Map of life expectancy at birth from Global Education Project.

Friday, July 25, 2008

Time and Tide

Colin Farrelly's comments on the previous post (and please read if you haven't already) require us to think about some of the most fundamental questions in public health and health care ethics.

First let me get some administrative business out of the way. One of the questions I raised was about priorities. I never said we should not invest in research into slowing the aging process, nor do I see any contradiction between doing such research and simultaneously tackling other urgent problems. After all, we're spending $10 billion a month in Iraq and squandering even larger sums on building stealth bombers and what not.

But that's the problem. I would expect that anti-aging research has a relatively politically powerful constituency, among affluent people in affluent countries. My voice will probably continue to cry in the wilderness about other issues.

A couple of other quick points. Some of my physician friends are less optimistic than Dr. Farrelly about the prospects for effective anti-aging therapy any time soon. I have no expertise to judge that question. I will note that recently, we have made substantial progress in understanding the biology of what I might call endogenous (as opposed to infectious) disease processes, such as cancer, auto-immune disorders, and obesity. However, we have so far found progress translating this understanding into effective therapeutics to be disappointing. The processes turn out to have layers of complexity that makes intervention difficult and often counterproductive. Ironically, for example, while cancer is associated with aging, anti-aging therapies might perversely greatly increase the risk of cancer. So it remains to be seen how soon these speculations will confront reality. That's not an argument against continuing research, obviously, just an observation.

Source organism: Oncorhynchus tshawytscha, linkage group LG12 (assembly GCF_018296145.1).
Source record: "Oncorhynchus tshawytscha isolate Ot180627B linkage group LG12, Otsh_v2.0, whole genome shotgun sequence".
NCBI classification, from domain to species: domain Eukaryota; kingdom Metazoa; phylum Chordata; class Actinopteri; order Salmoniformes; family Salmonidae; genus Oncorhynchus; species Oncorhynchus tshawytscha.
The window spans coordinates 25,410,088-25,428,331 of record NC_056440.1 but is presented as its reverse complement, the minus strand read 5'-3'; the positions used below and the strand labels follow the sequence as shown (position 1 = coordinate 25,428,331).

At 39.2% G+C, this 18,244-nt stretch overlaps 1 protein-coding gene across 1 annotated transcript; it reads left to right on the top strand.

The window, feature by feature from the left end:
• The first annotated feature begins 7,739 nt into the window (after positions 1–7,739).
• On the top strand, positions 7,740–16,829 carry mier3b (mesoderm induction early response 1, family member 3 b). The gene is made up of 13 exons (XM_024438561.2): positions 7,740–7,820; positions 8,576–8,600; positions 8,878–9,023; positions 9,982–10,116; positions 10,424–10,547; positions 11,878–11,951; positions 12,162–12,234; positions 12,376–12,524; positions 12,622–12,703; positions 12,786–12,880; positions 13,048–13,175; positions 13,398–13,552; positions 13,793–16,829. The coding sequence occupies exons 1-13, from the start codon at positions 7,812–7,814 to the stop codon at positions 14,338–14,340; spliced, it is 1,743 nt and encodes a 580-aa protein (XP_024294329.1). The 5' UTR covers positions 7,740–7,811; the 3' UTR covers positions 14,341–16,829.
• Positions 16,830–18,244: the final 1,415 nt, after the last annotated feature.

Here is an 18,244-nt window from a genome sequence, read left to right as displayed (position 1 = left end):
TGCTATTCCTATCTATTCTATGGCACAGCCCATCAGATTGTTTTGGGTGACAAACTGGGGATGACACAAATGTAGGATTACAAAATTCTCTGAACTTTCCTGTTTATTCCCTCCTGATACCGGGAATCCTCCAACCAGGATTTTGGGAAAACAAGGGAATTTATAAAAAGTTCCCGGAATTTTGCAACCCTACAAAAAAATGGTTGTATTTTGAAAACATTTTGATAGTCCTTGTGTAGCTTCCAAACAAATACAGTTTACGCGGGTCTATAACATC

Now for the deep stuff. There are two possible scenarios for an anti-aging intervention, as Dr. Farrelly suggests. One is that it compresses the morbidity associated with aging -- that it means we go along through our 70s and perhaps beyond without the woes that have afflicted the aged since our ancestors crawled out of the ocean. (I'm assuming that fish experience aging differently than do tetrapods. I had to ground the figure somewhere in time.) Then we suddenly fall apart like the Wonderful One-hoss Shay, and go peacefully. It's hard to argue with that.

Possibility two is that it just pushes the whole thing back a few years. When you're 70, you have the physiology of a typical 63-year-old. At 80, you're like a 73-year-old, and so on. Now this is a different matter altogether. We get some more good years out of the deal, but then all is as before. Here we must reflect on the lifespan as a fundamental fact. Should the goal of medicine be to extend it? Most of us want more life, of course, as a selfish proposition, but there are tradeoffs for society.

Assuming that the earth has a carrying capacity, that resources are limited and that there are costs to a larger human population, if we live longer, we're taking something from our children. In addition to consuming resources, we're standing in their way. If we keep working through our seventies and beyond, we're clogging up the pipeline for the most desirable jobs, for leadership roles, for status. Human society is designed around the fact of aging and death. If we radically change the relevant parameters, we change society. Of course those young people will eventually get around to that promotion, or academic appointment, but without the energy and idealism of youth. The time of family formation and child rearing will be one of lesser affluence and less satisfying and enriching employment.

How would all this affect the culture, the general mood? Politics? And even the health of the young?

I am not one to invoke mystical ideas about "nature." Unlike some who would attack the idea of conquering age from positions that are equally likely to be labeled right or left, I believe that human nature is what we make of it, not some sacred and immutable quality. If we can be smarter, healthier, happier, let's go for it. But there is the law of unintended consequences. Fool around with one thing, and something else will bit you on the ass. So I'm just saying, let's think this thing through. And don't forget -- there's no telling what numbers we're talking about here. If we could delay aging by 7 years, why couldn't we delay it by 20? Or more? What then?

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